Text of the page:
The series follows the story of two best friends, Charlie (David Krumholtz) and Louis (Michael Urie), whose friendship seems to reflect that of a weird married couple. Plus, it comes from the creators of Will & Grace.
Made In Jersey
Starring Janet Montgomery, this legal drama centers around a working-class woman who uses her street smarts to compete with her colleagues at a top New York law firm.
This show is a contemporary take on Sherlock Holmes (played by Jonny Lee Miller) and his partner Watson, who's now a lady and played by Lucy Liu.
Next: FOX Fall Pilots.
The Mob Doctor
Former My Boys star Jordana Spiro is heading back to Chicago for this mob drama as a young thoracic surgeon who’s forced to juggle her career and her life-long debt to the South Chicago mob.
Kevin Bacon stars as an ex-FBI agent, Ryan Hardy, who’s hot on the trail of a master serial killer (James Purefoy), who has created a cult of serial killers which must also be stopped.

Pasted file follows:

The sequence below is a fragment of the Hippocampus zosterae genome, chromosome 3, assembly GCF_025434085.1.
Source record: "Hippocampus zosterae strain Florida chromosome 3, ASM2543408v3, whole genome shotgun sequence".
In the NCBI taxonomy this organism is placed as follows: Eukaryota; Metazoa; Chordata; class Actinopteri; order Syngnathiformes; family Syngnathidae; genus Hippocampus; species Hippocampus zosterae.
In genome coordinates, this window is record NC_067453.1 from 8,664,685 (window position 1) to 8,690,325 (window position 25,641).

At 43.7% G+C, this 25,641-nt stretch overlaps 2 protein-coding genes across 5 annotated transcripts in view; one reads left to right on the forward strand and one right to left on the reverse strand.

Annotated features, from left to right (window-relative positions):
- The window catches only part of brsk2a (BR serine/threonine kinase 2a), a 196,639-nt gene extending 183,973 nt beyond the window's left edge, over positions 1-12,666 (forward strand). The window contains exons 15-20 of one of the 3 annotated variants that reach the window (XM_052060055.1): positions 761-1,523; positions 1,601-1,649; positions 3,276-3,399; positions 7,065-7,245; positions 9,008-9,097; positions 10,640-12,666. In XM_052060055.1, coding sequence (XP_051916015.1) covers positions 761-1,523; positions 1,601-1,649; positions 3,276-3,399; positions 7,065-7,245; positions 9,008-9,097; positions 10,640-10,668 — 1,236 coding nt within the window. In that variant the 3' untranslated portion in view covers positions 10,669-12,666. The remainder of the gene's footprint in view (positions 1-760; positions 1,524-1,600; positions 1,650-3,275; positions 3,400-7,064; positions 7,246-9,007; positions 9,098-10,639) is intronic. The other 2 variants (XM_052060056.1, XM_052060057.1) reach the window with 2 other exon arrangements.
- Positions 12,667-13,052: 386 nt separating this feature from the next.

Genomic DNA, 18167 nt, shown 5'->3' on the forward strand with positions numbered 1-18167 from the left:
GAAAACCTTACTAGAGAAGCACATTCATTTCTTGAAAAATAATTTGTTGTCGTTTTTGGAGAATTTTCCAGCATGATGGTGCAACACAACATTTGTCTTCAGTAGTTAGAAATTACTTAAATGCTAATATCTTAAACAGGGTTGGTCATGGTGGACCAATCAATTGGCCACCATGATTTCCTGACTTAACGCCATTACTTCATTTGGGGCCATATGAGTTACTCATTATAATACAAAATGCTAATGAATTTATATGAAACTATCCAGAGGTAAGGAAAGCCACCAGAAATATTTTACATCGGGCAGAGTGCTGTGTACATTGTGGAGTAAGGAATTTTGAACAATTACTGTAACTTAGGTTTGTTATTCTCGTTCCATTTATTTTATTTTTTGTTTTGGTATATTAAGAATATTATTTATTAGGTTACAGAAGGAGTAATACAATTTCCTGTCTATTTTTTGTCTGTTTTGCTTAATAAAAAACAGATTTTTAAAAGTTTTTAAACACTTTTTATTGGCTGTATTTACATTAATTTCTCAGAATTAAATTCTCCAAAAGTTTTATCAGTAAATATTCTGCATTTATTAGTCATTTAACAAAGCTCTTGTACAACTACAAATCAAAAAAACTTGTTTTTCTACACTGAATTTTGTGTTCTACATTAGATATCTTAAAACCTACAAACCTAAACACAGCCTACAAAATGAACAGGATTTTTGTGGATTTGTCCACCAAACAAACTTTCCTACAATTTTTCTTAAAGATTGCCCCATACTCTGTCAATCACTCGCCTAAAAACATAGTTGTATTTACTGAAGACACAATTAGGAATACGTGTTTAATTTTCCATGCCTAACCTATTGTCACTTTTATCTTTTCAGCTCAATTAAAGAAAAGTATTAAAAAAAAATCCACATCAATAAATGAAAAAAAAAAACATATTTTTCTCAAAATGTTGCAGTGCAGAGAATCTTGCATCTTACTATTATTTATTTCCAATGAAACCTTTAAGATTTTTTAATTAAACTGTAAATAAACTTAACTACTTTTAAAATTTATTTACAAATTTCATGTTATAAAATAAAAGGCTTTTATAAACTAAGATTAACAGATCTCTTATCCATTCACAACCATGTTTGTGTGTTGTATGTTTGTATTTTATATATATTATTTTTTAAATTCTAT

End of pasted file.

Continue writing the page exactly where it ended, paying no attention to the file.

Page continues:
The Mindy Kaling Project
This show stars Mindy Kaling as an unlucky-in-love doctor, dealing with the daily work-life balance. It's probably no Office, but it might just be the next best thing.
Ben & Kate
The story mostly focuses on the relationship between two siblings: Ben (Nat Faxon) and Kate (Dakota Johnson), who happen to be polar opposites (think freewheeling brother meets uptight sister).
The Goodwin Games
The comedy stars Becki Newton (of Ugly Betty fame) and Scott Foley (of Felicity) as a brother and sister whose father left his fortune to them under some (presumably) steep terms.
Next: CW Fall Pilots.
The Carrie Diaries
AnnaSophia Robb will star as New York's most popular fictional style-icon, Carrie Bradshaw, who struggles with everyday teenage life in Connecticut -- until she meets her "first love", Manhattan.